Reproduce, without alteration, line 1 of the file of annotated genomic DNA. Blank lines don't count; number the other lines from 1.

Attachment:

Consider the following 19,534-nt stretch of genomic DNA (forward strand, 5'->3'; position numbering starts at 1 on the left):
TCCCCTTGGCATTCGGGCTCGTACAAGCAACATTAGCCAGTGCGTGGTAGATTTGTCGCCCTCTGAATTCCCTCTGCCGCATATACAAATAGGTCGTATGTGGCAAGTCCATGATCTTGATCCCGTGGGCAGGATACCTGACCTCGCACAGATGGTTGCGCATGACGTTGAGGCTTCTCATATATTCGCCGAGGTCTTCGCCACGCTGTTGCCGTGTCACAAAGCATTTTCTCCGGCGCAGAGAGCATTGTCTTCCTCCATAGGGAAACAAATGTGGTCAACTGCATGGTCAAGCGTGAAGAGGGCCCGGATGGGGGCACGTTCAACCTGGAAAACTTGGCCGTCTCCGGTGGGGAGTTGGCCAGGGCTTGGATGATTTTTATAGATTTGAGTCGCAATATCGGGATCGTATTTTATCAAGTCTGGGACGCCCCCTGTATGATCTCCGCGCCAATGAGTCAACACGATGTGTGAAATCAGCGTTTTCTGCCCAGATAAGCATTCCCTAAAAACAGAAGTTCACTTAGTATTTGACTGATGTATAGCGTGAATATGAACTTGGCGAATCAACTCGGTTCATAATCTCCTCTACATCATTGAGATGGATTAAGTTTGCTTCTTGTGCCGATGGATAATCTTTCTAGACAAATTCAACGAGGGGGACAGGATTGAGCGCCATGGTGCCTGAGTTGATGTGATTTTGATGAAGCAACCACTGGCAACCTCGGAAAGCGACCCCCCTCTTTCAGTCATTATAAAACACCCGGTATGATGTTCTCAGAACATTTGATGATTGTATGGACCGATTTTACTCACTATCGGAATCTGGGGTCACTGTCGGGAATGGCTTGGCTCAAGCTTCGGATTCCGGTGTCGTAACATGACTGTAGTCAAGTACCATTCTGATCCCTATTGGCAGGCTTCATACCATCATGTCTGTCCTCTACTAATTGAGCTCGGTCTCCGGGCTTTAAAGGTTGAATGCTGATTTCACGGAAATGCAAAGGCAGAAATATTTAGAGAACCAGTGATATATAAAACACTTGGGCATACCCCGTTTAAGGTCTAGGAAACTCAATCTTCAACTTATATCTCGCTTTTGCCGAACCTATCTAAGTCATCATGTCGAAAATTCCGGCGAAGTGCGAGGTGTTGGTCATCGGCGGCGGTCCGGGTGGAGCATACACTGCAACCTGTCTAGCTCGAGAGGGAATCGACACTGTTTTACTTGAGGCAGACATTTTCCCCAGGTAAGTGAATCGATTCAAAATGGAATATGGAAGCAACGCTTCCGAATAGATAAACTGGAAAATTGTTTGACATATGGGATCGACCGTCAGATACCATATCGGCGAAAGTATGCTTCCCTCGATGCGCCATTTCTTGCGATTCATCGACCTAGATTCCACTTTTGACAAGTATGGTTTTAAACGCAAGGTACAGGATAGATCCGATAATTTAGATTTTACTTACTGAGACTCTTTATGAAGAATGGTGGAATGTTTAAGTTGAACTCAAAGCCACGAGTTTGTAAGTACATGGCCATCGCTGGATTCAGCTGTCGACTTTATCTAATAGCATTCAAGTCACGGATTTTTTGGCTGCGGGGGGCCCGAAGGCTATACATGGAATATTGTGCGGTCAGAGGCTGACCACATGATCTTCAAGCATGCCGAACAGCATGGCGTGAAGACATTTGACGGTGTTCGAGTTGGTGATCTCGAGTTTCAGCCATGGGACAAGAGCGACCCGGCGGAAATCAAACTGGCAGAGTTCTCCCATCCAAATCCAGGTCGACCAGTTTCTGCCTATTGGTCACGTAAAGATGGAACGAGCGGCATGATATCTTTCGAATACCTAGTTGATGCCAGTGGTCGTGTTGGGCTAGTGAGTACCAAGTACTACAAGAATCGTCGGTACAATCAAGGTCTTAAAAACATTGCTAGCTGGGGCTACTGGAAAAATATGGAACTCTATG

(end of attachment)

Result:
Consider the following 19,534-nt stretch of genomic DNA (forward strand, 5'->3'; position numbering starts at 1 on the left):